The present invention is “weather adapted.” In other words, the present invention when forecasting retail performance takes the affect of weather into consideration. For example, suppose the invention is used to forecast the opportunity of the snow sled market for next January. In performing this forecasting function, the present invention will take into consideration the weather predictions for next January (whether snow will be below seasonal, seasonal, or above seasonal, for example). Because it takes weather into consideration, the present invention is generally more accurate than similar systems and methods that do not take the affect of weather into consideration.

FIG. 1 is a block diagram of a weather adapted, retail performance forecasting system 102 (also called system herein) according to a preferred embodiment of the present invention. The system 102 includes a Administrator Setup 104, an analyzer 106, a decision support engine 108 (also called configurator herein), and a graphical user interface (GUI) 110.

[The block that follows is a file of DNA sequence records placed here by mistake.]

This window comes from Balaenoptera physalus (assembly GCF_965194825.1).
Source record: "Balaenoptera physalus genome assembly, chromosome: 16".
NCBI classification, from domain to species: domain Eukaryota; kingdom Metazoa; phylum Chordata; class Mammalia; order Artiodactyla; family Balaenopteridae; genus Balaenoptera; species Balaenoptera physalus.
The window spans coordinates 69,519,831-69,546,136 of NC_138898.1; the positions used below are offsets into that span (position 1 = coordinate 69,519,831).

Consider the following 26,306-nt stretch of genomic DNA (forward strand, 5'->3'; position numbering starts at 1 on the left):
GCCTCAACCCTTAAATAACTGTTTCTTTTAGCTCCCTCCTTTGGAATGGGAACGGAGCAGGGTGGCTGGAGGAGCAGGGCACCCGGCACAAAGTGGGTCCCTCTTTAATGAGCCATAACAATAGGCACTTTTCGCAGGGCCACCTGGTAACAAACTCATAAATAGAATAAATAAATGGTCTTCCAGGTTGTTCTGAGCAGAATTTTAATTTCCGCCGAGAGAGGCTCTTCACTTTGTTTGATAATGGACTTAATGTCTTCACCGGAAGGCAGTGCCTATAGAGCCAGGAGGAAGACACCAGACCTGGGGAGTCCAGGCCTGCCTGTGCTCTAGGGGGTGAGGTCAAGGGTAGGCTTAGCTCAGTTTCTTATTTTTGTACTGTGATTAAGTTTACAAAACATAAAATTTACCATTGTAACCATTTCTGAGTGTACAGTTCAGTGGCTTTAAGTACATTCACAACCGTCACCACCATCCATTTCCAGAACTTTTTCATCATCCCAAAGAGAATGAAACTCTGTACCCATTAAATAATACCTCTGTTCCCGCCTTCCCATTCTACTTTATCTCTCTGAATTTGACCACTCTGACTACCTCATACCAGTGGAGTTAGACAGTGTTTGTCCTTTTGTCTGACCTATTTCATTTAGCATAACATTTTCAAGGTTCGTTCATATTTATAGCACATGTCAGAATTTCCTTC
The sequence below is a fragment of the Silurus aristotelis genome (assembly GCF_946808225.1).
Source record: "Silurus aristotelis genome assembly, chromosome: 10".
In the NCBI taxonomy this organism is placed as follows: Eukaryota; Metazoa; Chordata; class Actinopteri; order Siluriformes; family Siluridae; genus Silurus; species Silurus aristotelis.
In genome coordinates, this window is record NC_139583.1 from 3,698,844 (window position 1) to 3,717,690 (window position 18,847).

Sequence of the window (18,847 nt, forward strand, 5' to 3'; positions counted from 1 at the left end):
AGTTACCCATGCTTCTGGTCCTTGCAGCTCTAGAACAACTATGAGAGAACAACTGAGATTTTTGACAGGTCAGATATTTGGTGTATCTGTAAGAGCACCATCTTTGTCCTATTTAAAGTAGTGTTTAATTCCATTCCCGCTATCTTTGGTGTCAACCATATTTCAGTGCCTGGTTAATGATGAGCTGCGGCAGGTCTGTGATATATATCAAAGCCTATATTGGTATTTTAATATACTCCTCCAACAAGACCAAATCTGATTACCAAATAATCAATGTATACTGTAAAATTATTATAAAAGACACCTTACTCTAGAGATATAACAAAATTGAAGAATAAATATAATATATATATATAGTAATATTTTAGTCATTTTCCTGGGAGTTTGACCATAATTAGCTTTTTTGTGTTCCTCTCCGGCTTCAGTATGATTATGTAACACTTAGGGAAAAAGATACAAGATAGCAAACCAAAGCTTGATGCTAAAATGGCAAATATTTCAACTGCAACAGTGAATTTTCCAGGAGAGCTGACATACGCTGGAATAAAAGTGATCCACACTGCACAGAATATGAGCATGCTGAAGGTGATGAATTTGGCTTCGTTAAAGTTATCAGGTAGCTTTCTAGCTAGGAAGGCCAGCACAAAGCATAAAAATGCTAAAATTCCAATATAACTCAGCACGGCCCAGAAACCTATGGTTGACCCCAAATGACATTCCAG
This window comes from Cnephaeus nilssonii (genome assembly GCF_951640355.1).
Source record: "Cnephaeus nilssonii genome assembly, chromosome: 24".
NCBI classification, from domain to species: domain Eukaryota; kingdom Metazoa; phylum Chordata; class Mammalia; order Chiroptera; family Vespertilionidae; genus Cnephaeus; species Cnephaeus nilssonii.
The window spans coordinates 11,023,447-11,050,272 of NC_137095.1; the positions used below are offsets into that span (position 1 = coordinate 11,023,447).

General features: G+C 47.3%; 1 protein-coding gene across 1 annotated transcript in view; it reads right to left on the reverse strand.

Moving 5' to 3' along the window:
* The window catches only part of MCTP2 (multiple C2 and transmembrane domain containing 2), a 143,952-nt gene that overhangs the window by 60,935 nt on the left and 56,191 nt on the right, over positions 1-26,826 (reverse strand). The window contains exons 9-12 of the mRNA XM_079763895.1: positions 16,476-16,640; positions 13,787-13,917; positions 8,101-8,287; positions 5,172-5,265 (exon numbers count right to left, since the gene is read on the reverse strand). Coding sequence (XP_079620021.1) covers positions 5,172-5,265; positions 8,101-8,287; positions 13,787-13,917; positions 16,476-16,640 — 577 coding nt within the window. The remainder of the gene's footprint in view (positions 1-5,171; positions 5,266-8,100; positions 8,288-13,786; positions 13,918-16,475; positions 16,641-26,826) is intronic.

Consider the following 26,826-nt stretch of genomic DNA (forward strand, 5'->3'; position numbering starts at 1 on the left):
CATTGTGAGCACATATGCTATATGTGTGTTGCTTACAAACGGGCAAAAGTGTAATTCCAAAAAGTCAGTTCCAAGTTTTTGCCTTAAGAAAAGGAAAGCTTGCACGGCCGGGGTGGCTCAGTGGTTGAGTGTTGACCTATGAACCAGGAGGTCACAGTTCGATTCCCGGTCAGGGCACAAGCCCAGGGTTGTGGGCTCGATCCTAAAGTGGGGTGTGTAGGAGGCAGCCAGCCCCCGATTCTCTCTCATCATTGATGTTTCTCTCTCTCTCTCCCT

FIG. 21 presents a flowchart 2102 depicting the high-level operation of these components. In flowchart 2102, steps 2118 are performed by the Administrator Setup 104 in accordance with commands from a system administrator 502 (FIG. 5). Steps 2120 are performed by the analyzer 106, configurator 108, and GUI 110 in accordance with commands from an user 402 (FIG. 4). The system administrator 502 and user 402 may or may not be the same person. Flowchart 2102 shall now be described, with reference to FIG. 5 (a data flow diagram of the Administrator Setup 104), FIG. 3 (a data flow diagram of the analyzer 106 and configurator 108), and FIG. 4 (a data flow diagram of the GUI 110). Flowchart 2102 begins with step 2104, where control immediately passes to step 2106.

In step 2106, the Administrator Setup 104 and the GUI 110 enable the system administrator 502 to define a customized view per a party's specifications. Step 2106 shall now be described in detail with reference to FIG. 5.